The writer Donald Miller says one of the first rules of storytelling is “great characters know what they want.”
It’s no different in our lives, which are like stories we are writing every day with our words and actions.
If you follow Akiva’s questions down the windy road of your life, the question you’ll eventually have to answer is…
What do I want?
Too many people spend their entire lives trying to answer this question – or wasting energy avoiding it – but if the rule for characters in stories applies to us as well, then we have to figure out what we want.
I have faced many difficult questions in my life but this seemingly simple one has led me to more challenges than all the others, but thanks to the support and encouragement of others I have continued considering it and this commitment has led me to incredible insights about myself and how I can live out my desires and calling in the world.
It’s because of my experiences along with the training and education I have received that I use this question as the starting point with my coaching clients.
To help you consider what you want, I’d like to share some thoughts that have proven helpful to me and my clients…and since considering what you want often leads to considering what you do (job/career), which some people call their vocation or calling – vocation coming from a Latin word that means “to call” – it feels appropriate to mention that I use these terms along with mission and purpose interchangeably.
Parker Palmer describes the process of discovering your vocation/calling/mission/purpose as the realization that we’ve “found something we can’t not do, for reasons we’re unable to explain to anyone else and don’t fully understand our self.”
The Japanese word for this is Ikigai, which means “reason for being” or “that which gets you up in the morning.”
Dolly Parton keeps it simple, suggesting you “Find out who you are and then do it on purpose.”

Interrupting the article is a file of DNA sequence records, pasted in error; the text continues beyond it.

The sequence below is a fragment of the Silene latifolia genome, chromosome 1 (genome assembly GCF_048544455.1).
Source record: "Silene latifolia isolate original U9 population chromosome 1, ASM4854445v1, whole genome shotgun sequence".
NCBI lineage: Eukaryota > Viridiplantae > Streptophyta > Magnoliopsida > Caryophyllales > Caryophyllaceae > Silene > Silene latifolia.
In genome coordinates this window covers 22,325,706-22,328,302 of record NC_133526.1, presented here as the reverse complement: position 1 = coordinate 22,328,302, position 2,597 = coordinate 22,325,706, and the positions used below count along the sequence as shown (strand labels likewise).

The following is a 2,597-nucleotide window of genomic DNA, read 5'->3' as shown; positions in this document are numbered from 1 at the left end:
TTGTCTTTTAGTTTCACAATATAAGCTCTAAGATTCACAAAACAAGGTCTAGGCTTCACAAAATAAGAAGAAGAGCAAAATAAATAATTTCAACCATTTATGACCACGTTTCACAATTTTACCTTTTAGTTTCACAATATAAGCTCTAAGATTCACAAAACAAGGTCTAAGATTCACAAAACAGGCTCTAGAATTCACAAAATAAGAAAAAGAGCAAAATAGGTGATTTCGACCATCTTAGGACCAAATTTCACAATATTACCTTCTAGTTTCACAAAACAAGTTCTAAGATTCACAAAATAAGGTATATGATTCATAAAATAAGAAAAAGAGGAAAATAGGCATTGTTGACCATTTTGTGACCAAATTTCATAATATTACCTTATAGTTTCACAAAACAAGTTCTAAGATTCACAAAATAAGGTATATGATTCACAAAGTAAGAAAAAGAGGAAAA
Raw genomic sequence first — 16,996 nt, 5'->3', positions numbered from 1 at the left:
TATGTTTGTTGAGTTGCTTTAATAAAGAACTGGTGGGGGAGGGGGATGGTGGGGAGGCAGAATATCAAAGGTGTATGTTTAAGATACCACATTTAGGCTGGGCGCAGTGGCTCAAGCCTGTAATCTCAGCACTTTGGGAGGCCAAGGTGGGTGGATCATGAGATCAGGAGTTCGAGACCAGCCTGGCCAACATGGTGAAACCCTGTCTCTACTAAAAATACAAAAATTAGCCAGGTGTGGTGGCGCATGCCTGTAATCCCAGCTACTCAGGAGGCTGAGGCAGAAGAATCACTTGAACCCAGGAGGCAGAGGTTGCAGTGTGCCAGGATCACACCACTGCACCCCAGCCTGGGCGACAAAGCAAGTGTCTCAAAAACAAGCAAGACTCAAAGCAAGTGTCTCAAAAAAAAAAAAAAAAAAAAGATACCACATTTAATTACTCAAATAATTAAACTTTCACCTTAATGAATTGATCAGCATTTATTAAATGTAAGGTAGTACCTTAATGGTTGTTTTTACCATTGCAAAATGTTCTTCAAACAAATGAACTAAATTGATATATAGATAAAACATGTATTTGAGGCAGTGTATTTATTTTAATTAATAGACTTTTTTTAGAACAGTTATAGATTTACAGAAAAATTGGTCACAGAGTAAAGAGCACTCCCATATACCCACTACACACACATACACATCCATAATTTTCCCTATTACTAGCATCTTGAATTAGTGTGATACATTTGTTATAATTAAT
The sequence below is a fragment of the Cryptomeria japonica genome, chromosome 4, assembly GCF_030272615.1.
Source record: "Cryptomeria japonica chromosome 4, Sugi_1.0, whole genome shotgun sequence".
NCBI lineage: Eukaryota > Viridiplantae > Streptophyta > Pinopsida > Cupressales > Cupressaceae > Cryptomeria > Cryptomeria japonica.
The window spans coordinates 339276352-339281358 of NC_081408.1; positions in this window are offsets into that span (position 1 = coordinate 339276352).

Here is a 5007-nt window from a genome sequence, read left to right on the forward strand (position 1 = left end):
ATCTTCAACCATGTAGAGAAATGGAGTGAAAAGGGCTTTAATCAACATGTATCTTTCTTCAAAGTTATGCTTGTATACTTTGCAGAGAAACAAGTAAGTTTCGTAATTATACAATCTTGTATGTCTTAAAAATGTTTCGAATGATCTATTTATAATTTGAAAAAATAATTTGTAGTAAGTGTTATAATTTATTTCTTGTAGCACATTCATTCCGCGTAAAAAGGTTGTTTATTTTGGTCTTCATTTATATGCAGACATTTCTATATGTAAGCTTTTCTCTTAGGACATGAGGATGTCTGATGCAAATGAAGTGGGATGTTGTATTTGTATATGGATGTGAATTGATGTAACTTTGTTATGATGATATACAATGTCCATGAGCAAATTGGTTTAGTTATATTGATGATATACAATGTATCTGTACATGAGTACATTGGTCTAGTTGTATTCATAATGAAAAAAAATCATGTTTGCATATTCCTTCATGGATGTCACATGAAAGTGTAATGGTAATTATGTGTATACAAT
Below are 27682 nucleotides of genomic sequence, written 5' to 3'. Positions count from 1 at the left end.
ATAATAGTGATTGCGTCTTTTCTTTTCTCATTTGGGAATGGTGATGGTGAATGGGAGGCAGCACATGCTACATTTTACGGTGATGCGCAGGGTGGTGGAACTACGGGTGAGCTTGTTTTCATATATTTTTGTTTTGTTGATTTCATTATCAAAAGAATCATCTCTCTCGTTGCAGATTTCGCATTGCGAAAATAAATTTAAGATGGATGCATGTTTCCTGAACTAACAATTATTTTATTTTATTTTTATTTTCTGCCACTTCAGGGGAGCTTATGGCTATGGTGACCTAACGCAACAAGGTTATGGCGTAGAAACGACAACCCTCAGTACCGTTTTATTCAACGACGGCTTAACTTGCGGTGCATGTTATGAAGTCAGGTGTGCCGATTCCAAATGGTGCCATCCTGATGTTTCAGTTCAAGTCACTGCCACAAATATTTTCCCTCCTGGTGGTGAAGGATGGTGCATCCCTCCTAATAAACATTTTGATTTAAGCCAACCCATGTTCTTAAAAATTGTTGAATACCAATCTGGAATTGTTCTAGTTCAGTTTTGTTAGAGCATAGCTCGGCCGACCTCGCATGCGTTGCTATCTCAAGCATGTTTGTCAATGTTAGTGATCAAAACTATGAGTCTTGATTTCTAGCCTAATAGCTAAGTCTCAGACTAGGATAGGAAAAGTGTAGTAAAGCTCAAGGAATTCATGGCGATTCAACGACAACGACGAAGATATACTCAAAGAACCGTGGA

But we all know it’s not that easy and there are a lot of other factors involved (like whether or not you’re good at the thing you want to do!).
Frederick Buechner, who I consider the Godfather of Vocation, describes the challenge of considering your calling this way: “There are all different kinds of voices calling you to all different kinds of work,” he says, “and the problem is to find out which is the voice of God rather than of Society, the Super-ego, or Self-interest. By and large a good rule for finding out is this…the place God calls you to is the place where your deep gladness and the world’s deep hunger meet.”
Here are a few questions I use when helping people discern what they want from their life…
- What are you good at? (what talents have others recognized in you?)
- What makes you curious? (what do you want to know more about?)
- What are you passionate about? (what do you believe in deeply or what are concerned about?)
- What do you find exhausting yet exhilarating? (what drains you in the best way possible?)
Your responses to these questions may not lead you directly to your life’s purpose, but as I tell my clients, treating them like the corner pieces of a puzzle will be helpful as you gain more understanding of who you are and what you want.